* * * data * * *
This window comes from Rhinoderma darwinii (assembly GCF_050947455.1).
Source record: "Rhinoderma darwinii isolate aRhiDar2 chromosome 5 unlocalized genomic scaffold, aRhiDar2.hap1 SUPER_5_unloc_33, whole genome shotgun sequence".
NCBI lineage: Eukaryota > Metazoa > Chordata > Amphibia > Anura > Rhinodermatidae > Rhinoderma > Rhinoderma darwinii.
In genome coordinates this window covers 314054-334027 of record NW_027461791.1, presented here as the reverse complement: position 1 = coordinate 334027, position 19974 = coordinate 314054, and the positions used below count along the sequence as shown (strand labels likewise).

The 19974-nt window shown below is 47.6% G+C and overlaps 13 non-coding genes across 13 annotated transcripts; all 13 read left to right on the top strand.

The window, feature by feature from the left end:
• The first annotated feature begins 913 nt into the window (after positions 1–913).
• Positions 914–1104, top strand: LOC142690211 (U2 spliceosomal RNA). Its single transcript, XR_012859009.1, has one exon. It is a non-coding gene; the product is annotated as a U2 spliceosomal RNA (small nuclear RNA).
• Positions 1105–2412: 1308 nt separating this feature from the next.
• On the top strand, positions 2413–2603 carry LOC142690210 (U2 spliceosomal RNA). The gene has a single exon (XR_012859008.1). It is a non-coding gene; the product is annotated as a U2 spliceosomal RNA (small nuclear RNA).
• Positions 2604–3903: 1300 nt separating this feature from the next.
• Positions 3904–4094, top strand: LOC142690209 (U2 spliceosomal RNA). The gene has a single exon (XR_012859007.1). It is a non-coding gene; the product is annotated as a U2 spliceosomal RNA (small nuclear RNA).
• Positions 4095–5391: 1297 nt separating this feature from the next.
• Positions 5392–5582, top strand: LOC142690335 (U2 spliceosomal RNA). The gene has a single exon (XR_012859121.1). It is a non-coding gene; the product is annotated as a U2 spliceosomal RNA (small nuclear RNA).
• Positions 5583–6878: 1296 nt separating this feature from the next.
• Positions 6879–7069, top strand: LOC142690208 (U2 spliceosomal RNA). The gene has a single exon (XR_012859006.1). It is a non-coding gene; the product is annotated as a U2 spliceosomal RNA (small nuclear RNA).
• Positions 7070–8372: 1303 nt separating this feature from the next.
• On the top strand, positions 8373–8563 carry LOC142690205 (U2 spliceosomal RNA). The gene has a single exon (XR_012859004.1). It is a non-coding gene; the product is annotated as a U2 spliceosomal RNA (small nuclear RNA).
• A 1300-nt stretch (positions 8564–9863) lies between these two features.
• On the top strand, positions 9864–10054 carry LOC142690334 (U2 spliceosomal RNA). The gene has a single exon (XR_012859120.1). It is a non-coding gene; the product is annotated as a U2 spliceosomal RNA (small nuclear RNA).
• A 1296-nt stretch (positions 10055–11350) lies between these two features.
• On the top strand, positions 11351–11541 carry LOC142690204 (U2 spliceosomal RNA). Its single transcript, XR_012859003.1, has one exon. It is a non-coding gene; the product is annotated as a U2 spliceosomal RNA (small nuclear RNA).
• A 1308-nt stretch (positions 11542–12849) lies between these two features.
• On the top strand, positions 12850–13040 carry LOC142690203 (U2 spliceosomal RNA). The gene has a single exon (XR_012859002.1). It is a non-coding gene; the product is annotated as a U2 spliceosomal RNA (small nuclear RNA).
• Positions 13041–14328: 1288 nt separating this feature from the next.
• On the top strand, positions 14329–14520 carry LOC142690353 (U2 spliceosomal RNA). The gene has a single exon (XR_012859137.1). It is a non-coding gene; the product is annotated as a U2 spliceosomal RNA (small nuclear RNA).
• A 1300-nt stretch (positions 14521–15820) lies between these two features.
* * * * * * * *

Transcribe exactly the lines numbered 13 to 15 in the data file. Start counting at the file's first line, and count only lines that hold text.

• Positions 4095–5391: 1297 nt separating this feature from the next.
• Positions 5392–5582, top strand: LOC142690335 (U2 spliceosomal RNA). The gene has a single exon (XR_012859121.1). It is a non-coding gene; the product is annotated as a U2 spliceosomal RNA (small nuclear RNA).
• Positions 5583–6878: 1296 nt separating this feature from the next.